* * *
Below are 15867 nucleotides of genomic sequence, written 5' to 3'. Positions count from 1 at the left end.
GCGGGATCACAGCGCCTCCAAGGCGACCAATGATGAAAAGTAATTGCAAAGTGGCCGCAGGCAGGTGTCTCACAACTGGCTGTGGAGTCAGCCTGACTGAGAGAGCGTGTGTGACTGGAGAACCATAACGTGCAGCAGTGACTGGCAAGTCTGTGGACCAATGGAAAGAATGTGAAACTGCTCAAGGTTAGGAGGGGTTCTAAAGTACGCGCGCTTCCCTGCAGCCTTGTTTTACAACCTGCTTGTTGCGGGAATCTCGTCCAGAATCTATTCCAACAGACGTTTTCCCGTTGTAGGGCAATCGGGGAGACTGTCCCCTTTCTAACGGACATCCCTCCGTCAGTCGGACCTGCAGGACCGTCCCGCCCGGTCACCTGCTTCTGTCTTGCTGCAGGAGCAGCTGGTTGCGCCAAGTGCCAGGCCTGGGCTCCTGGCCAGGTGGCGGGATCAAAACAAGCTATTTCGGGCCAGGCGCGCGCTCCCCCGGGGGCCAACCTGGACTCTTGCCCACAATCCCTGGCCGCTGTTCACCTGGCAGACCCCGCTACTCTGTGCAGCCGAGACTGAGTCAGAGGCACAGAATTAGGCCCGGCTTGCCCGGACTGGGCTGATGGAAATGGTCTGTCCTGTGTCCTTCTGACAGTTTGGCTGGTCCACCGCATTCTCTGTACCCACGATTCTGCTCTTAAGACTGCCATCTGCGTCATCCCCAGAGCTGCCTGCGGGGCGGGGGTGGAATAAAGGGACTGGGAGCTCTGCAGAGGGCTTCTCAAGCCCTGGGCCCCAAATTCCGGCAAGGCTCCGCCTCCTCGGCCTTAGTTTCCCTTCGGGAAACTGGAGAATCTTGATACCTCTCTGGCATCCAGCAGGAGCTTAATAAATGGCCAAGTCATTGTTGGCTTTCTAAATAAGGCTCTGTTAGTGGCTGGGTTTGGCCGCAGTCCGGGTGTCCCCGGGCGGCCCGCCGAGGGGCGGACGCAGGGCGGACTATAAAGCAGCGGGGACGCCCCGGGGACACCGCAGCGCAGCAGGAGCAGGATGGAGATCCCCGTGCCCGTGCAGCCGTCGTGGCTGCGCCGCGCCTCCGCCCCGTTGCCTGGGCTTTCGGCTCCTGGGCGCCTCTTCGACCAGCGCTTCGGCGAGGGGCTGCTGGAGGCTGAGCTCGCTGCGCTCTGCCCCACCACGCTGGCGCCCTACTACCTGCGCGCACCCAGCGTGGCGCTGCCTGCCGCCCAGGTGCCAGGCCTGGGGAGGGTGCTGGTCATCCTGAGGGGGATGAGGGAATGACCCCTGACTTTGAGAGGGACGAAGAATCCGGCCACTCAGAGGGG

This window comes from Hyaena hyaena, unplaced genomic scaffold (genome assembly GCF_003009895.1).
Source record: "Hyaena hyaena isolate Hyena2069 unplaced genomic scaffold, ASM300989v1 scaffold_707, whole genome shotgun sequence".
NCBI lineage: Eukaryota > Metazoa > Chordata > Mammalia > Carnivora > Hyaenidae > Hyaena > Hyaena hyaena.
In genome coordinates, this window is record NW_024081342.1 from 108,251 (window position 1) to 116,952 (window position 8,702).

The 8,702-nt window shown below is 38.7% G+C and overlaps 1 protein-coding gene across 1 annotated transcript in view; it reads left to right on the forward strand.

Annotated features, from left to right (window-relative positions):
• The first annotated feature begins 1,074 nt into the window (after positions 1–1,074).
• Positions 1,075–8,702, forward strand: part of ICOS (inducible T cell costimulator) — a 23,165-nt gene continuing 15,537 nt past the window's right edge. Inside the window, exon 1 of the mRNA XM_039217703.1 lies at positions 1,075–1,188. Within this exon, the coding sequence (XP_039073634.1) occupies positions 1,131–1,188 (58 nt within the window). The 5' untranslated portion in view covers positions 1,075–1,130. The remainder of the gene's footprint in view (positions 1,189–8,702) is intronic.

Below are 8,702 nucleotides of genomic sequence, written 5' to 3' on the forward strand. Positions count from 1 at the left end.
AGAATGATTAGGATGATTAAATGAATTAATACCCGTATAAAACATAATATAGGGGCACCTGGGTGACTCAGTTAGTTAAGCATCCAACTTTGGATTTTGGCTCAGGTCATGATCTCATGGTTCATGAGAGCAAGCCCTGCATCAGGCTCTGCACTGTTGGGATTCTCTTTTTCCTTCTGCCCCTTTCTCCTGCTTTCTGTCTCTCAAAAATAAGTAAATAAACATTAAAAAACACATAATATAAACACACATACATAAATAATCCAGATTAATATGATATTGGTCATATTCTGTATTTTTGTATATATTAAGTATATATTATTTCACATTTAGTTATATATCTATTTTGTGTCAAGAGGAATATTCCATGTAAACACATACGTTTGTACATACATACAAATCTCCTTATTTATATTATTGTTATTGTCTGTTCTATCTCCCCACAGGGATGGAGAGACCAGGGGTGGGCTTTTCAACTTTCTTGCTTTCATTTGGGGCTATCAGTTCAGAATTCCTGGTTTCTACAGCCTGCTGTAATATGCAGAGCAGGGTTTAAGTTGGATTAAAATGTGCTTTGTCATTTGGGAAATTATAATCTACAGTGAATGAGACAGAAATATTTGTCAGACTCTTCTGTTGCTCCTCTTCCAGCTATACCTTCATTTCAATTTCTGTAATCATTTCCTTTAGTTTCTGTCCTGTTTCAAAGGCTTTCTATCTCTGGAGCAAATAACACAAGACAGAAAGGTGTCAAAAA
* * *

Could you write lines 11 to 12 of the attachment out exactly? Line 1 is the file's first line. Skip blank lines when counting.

Below are 8,702 nucleotides of genomic sequence, written 5' to 3' on the forward strand. Positions count from 1 at the left end.
AGAATGATTAGGATGATTAAATGAATTAATACCCGTATAAAACATAATATAGGGGCACCTGGGTGACTCAGTTAGTTAAGCATCCAACTTTGGATTTTGGCTCAGGTCATGATCTCATGGTTCATGAGAGCAAGCCCTGCATCAGGCTCTGCACTGTTGGGATTCTCTTTTTCCTTCTGCCCCTTTCTCCTGCTTTCTGTCTCTCAAAAATAAGTAAATAAACATTAAAAAACACATAATATAAACACACATACATAAATAATCCAGATTAATATGATATTGGTCATATTCTGTATTTTTGTATATATTAAGTATATATTATTTCACATTTAGTTATATATCTATTTTGTGTCAAGAGGAATATTCCATGTAAACACATACGTTTGTACATACATACAAATCTCCTTATTTATATTATTGTTATTGTCTGTTCTATCTCCCCACAGGGATGGAGAGACCAGGGGTGGGCTTTTCAACTTTCTTGCTTTCATTTGGGGCTATCAGTTCAGAATTCCTGGTTTCTACAGCCTGCTGTAATATGCAGAGCAGGGTTTAAGTTGGATTAAAATGTGCTTTGTCATTTGGGAAATTATAATCTACAGTGAATGAGACAGAAATATTTGTCAGACTCTTCTGTTGCTCCTCTTCCAGCTATACCTTCATTTCAATTTCTGTAATCATTTCCTTTAGTTTCTGTCCTGTTTCAAAGGCTTTCTATCTCTGGAGCAAATAACACAAGACAGAAAGGTGTCAAAAA